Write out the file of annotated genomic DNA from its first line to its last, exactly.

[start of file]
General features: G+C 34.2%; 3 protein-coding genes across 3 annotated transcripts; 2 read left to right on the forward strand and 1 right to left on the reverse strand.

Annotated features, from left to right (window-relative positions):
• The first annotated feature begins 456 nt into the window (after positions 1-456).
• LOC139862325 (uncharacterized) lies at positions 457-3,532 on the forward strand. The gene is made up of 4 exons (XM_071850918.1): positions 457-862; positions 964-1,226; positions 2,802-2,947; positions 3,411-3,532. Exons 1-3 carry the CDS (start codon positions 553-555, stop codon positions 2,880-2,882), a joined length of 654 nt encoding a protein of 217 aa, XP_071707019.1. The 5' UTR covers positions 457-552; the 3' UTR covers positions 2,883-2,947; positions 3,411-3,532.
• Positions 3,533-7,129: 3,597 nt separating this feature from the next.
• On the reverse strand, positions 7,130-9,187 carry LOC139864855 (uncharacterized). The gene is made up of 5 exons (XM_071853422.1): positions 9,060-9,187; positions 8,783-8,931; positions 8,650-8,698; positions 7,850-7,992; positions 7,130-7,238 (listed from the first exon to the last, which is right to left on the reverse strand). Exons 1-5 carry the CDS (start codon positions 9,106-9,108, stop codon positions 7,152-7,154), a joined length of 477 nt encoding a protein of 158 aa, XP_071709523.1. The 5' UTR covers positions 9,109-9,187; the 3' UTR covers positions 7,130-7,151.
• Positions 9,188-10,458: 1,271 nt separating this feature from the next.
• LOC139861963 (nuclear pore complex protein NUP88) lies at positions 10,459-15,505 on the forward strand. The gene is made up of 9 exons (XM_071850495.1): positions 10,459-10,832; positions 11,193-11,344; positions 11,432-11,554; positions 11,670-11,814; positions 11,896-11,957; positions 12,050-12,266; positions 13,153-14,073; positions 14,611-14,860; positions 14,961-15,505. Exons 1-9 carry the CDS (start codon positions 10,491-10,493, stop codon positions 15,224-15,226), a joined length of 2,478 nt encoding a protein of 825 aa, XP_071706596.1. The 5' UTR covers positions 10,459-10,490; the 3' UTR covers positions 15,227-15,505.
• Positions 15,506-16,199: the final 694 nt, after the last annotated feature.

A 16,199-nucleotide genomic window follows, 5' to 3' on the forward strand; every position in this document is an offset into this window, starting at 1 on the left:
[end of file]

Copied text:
General features: G+C 34.2%; 3 protein-coding genes across 3 annotated transcripts; 2 read left to right on the forward strand and 1 right to left on the reverse strand.

Annotated features, from left to right (window-relative positions):
• The first annotated feature begins 456 nt into the window (after positions 1-456).
• LOC139862325 (uncharacterized) lies at positions 457-3,532 on the forward strand. The gene is made up of 4 exons (XM_071850918.1): positions 457-862; positions 964-1,226; positions 2,802-2,947; positions 3,411-3,532. Exons 1-3 carry the CDS (start codon positions 553-555, stop codon positions 2,880-2,882), a joined length of 654 nt encoding a protein of 217 aa, XP_071707019.1. The 5' UTR covers positions 457-552; the 3' UTR covers positions 2,883-2,947; positions 3,411-3,532.
• Positions 3,533-7,129: 3,597 nt separating this feature from the next.
• On the reverse strand, positions 7,130-9,187 carry LOC139864855 (uncharacterized). The gene is made up of 5 exons (XM_071853422.1): positions 9,060-9,187; positions 8,783-8,931; positions 8,650-8,698; positions 7,850-7,992; positions 7,130-7,238 (listed from the first exon to the last, which is right to left on the reverse strand). Exons 1-5 carry the CDS (start codon positions 9,106-9,108, stop codon positions 7,152-7,154), a joined length of 477 nt encoding a protein of 158 aa, XP_071709523.1. The 5' UTR covers positions 9,109-9,187; the 3' UTR covers positions 7,130-7,151.
• Positions 9,188-10,458: 1,271 nt separating this feature from the next.
• LOC139861963 (nuclear pore complex protein NUP88) lies at positions 10,459-15,505 on the forward strand. The gene is made up of 9 exons (XM_071850495.1): positions 10,459-10,832; positions 11,193-11,344; positions 11,432-11,554; positions 11,670-11,814; positions 11,896-11,957; positions 12,050-12,266; positions 13,153-14,073; positions 14,611-14,860; positions 14,961-15,505. Exons 1-9 carry the CDS (start codon positions 10,491-10,493, stop codon positions 15,224-15,226), a joined length of 2,478 nt encoding a protein of 825 aa, XP_071706596.1. The 5' UTR covers positions 10,459-10,490; the 3' UTR covers positions 15,227-15,505.
• Positions 15,506-16,199: the final 694 nt, after the last annotated feature.

A 16,199-nucleotide genomic window follows, 5' to 3' on the forward strand; every position in this document is an offset into this window, starting at 1 on the left: